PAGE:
• DATVF.ATLPHL
    1.696
    0.058
    3.5%
  • DATVF.CHIATL
    1.922
    -0.041
    -2.1%
  • DATVF.DALLAX
    0.844
    -0.053
    -5.9%
  • DATVF.LAXDAL
    1.492
    -0.057
    -3.7%
  • DATVF.SEALAX
    0.899
    -0.077
    -7.9%
  • DATVF.PHLCHI
    0.914
    -0.025
    -2.7%
  • DATVF.LAXSEA
    2.048
    0.014
    0.7%
  • DATVF.VEU
    1.511
    -0.002
    -0.1%
  • DATVF.VNU
    1.384
    -0.030
    -2.1%
  • DATVF.VSU
    1.168
    -0.055
    -4.5%
  • DATVF.VWU
    1.473
    -0.032
    -2.1%
  • ITVI.USA
    10,159.330
    1.720
    0%
  • OTRI.USA
    4.760
    -0.100
    -2.1%
  • OTVI.USA
    10,151.560
    -0.460
    0%
  • TLT.USA
    2.420
    0.020
    0.8%
  • WAIT.USA
    150.000
    0.000
    0%
  • DATVF.ATLPHL
    1.696
    0.058
    3.5%
  • DATVF.CHIATL
    1.922
    -0.041
    -2.1%
  • DATVF.DALLAX
    0.844
    -0.053
    -5.9%
  • DATVF.LAXDAL
    1.492
    -0.057
    -3.7%
  • DATVF.SEALAX
    0.899
    -0.077
    -7.9%
  • DATVF.PHLCHI
    0.914
    -0.025
    -2.7%
  • DATVF.LAXSEA
    2.048
    0.014
    0.7%
  • DATVF.VEU
    1.511
    -0.002
    -0.1%
  • DATVF.VNU
    1.384
    -0.030
    -2.1%
  • DATVF.VSU
    1.168
    -0.055
    -4.5%
  • DATVF.VWU
    1.473
    -0.032
    -2.1%
  • ITVI.USA
    10,159.330
    1.720
    0%
  • OTRI.USA
    4.760
    -0.100
    -2.1%
  • OTVI.USA
    10,151.560
    -0.460
    0%
  • TLT.USA
    2.420
    0.020
    0.8%
  • WAIT.USA
    150.000
    0.000
    0%
ModesNewsRailroad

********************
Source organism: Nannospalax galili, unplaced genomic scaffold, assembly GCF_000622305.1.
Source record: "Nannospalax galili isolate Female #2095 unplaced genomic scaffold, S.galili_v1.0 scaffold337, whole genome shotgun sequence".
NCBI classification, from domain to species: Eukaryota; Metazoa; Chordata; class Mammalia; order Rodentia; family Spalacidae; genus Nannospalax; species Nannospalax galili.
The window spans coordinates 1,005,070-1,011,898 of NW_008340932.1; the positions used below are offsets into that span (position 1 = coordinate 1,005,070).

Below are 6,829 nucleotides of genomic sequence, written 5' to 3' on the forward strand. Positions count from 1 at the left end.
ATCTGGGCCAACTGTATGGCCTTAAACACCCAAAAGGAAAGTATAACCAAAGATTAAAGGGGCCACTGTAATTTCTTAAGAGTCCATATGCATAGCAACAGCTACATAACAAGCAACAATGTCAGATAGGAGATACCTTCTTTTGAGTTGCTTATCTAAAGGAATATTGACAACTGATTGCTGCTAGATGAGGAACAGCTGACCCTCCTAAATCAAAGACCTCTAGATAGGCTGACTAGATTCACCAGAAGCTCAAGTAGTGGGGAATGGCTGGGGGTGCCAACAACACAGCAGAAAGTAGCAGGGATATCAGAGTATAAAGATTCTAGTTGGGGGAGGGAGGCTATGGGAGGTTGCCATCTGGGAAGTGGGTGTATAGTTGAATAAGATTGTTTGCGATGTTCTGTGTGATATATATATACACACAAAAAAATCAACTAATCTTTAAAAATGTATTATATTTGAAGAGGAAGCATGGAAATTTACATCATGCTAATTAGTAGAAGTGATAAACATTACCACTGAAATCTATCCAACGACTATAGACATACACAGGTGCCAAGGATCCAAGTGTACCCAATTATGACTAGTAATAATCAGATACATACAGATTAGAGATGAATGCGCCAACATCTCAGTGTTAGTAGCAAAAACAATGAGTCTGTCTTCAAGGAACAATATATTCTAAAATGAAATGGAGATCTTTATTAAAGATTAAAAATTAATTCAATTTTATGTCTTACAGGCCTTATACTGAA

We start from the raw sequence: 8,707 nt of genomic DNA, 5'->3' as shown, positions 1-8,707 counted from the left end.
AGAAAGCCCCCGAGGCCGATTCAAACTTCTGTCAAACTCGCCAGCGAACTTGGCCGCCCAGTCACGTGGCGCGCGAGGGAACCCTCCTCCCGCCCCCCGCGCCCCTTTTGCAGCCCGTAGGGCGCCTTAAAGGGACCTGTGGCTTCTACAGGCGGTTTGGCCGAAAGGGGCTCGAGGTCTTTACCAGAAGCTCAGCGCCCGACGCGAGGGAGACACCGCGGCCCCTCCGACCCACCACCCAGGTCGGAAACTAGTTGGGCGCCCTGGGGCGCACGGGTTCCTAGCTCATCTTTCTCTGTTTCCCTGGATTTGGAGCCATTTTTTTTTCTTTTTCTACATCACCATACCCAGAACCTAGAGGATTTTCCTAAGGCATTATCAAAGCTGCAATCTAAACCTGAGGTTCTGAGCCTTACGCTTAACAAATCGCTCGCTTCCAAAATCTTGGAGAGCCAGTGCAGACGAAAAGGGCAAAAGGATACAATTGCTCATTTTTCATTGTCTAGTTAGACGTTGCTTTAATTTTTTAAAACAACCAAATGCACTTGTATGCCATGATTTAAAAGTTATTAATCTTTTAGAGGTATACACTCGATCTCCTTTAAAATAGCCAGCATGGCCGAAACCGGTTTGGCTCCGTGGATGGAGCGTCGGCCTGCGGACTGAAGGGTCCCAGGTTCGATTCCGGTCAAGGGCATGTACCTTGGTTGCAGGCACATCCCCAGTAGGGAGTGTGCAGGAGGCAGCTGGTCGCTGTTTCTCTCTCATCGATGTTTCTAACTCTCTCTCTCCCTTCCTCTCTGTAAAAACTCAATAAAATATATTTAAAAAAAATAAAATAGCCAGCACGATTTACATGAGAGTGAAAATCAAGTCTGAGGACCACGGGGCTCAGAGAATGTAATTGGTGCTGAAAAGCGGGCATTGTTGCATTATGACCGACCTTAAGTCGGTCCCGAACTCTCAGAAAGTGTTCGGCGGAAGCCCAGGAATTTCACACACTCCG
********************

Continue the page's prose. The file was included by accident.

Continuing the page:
U.S. rail volumes slump in July

U.S. rail traffic slipped over 5 percent in July amid declining rail volumes for coal, grain and intermodal.

U.S. rail volumes in July totaled 2.58 million carloads and intermodal units, a 5.5 percent drop from July 2018, the Association of American Railroads (AAR) said on August 7. Of those volumes, U.S. rail operations originated 4.8 percent fewer carloads and 6.1 percent fewer intermodal units compared to July 2018. July’s U.S. carload volume was 1.26 million carloads, while U.S. intermodal container and trailer volume totaled 1.31 million intermodal units.

“Rail traffic in July, as in many other recent months, was held back by declines in three of the largest rail traffic segments – coal, grain and intermodal,” said John T. Gray, AAR senior vice president of policy and economics. “Despite a summer heat wave of historical proportions, very low prices for natural gas have seriously weakened the seasonal demand for coal-generated electrical power. These same low natural gas prices appear to have allowed chemical production to pretty much hold steady even in the face of the uncertainty around foreign trade, which has been the source of much of the recent growth in chemical production. 

On a year-to-date basis, U.S. rail volumes fell 3.5 percent to 16.05 million carloads and intermodal units for the first 31 weeks of 2019. On a weekly basis, U.S. rail traffic was down 5.2 percent to 541,558 carloads and intermodal units for the week ending August 3.

Meanwhile, overall North American rail volumes were mixed. On a year-to-date basis, North American volumes were 2.3 percent lower than the same period in 2018, at nearly 21.9 million carloads and intermodal units. Of that total, Canadian rail traffic was up 2 percent to 4.68 million carloads and intermodal units while Mexican rail volumes fell 3.4 percent to 1.16 million carloads and intermodal units.